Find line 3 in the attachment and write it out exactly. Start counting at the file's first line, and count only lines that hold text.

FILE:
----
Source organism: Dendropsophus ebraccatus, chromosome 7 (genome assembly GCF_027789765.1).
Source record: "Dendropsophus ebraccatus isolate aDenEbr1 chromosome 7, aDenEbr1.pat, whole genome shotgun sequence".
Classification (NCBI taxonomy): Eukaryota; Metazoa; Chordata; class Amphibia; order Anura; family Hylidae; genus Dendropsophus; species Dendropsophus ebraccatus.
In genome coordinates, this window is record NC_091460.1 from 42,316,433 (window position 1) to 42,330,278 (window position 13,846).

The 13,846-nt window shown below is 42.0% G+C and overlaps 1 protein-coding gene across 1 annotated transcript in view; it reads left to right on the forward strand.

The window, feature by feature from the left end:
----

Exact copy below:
Classification (NCBI taxonomy): Eukaryota; Metazoa; Chordata; class Amphibia; order Anura; family Hylidae; genus Dendropsophus; species Dendropsophus ebraccatus.